Three federal appeals-court judges heard arguments Monday over who should be allowed into the U.S. under President Donald Trump’s travel ban.
Three federal appeals-court judges on Monday challenged the Trump administration’s limited view of who is allowed into the country under the travel ban, with one questioning from “what universe” the government got the idea that the mother-in-law of a U.S. resident could enter while cousins, aunts and uncles, and grandparents are barred.
In June, the U.S. Supreme Court said President Donald Trump’s 90-day ban on visitors from Iran, Libya, Somalia, Sudan, Syria and Yemen can be enforced pending arguments scheduled for October — but only if those visitors lack a “bona fide relationship with a person or entity in the United States,” such as a close family relationship or a job offer from a U.S. company.
The government interpreted such family relations as including immediate family members and in-laws, but it excluded grandparents, cousins, aunts and uncles. A judge in Hawaii overruled that interpretation, expanding the definition of who can enter to other categories of relatives. The Hawaii judge also overruled the government’s assertion that refugees from those countries should be banned even if a refugee-resettlement agency in the U.S. had already agreed to take them in.
The administration appealed to the 9th U.S. Circuit Court of Appeals, and a three-judge panel heard arguments in Seattle.
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Hashim Mooppan, a deputy assistant attorney general, ran into tough questions as soon as he began arguing the government’s case, with Judge Ronald Gould asking him from “what universe” the administration took its position that grandparents don’t constitute a close family relationship. Similarly, Judge Richard Paez asked why an in-law would be allowed in, but not a grandparent.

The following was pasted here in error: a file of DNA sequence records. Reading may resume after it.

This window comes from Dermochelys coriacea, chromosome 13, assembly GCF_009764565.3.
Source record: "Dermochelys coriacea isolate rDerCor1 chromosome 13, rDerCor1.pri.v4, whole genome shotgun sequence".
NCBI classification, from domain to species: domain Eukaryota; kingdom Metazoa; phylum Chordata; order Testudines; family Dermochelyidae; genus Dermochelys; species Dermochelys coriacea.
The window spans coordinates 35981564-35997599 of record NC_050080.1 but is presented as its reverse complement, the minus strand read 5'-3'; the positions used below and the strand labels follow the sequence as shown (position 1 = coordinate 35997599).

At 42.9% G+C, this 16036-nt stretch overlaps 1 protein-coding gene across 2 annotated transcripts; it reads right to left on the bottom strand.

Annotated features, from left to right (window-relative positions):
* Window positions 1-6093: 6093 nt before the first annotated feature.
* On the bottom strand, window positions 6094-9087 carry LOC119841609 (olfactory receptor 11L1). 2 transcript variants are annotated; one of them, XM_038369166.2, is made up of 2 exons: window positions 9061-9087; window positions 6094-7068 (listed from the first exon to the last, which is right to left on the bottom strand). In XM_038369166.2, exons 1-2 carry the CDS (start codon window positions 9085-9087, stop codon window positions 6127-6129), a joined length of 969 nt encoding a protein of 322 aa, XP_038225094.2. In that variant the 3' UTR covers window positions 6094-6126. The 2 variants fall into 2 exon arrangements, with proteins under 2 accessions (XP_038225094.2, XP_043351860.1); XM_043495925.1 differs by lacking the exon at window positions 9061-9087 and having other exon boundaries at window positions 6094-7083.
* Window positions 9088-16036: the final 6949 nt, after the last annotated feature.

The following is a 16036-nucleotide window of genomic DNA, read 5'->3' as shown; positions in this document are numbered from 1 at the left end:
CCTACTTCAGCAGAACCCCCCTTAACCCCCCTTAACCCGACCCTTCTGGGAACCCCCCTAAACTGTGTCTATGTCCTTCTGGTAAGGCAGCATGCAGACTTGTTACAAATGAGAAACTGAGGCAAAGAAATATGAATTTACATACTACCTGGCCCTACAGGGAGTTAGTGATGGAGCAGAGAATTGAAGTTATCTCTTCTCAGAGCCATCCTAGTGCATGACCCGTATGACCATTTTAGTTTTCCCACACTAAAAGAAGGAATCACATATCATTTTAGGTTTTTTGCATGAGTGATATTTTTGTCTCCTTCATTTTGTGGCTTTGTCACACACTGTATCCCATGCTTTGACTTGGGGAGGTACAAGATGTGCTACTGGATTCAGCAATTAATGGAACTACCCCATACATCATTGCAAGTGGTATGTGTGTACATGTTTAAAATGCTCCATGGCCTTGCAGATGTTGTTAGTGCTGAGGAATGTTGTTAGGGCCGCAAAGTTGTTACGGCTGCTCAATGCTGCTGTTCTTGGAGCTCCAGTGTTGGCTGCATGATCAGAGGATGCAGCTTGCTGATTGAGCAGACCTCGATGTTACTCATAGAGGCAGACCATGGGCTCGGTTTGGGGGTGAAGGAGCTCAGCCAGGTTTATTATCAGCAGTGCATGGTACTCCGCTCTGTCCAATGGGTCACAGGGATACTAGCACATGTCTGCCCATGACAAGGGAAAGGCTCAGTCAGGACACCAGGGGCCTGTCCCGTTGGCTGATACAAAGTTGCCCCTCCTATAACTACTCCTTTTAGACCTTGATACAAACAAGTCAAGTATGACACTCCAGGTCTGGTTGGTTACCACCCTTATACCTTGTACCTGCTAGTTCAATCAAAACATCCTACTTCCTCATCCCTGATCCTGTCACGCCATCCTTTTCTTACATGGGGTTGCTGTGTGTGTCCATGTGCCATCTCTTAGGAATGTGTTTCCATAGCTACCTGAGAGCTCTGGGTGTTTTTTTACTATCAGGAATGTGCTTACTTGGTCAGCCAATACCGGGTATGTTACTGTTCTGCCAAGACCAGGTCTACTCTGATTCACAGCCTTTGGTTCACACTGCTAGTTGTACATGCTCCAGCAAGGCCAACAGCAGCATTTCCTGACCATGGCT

Mooppan conceded that people can have a profound connection to their grandparents and other extended relatives, but said the administration had to draw the line somewhere, based largely on definitions used in other aspects of immigration law. The difference, he insisted, are that parents-in-law are only one step removed from the family unit, while a grandparent or grandchild is more than one step removed.
“It can’t just mean all family except the most distant,” he said.
Paez didn’t buy it. The Supreme Court didn’t say people had to have an “immediate family relationship,” he later noted, but a “close familial relationship.” If the justices meant the former, they would have said so, he said.
The judges also questioned the government’s claim that having a sponsoring resettlement agency doesn’t qualify a refugee as having a “bona fide” relationship with a U.S. organization. The agency’s relationship is not directly with the refugee, but with the government, Mooppan insisted. But he agreed the Supreme Court didn’t specify the relationship be direct.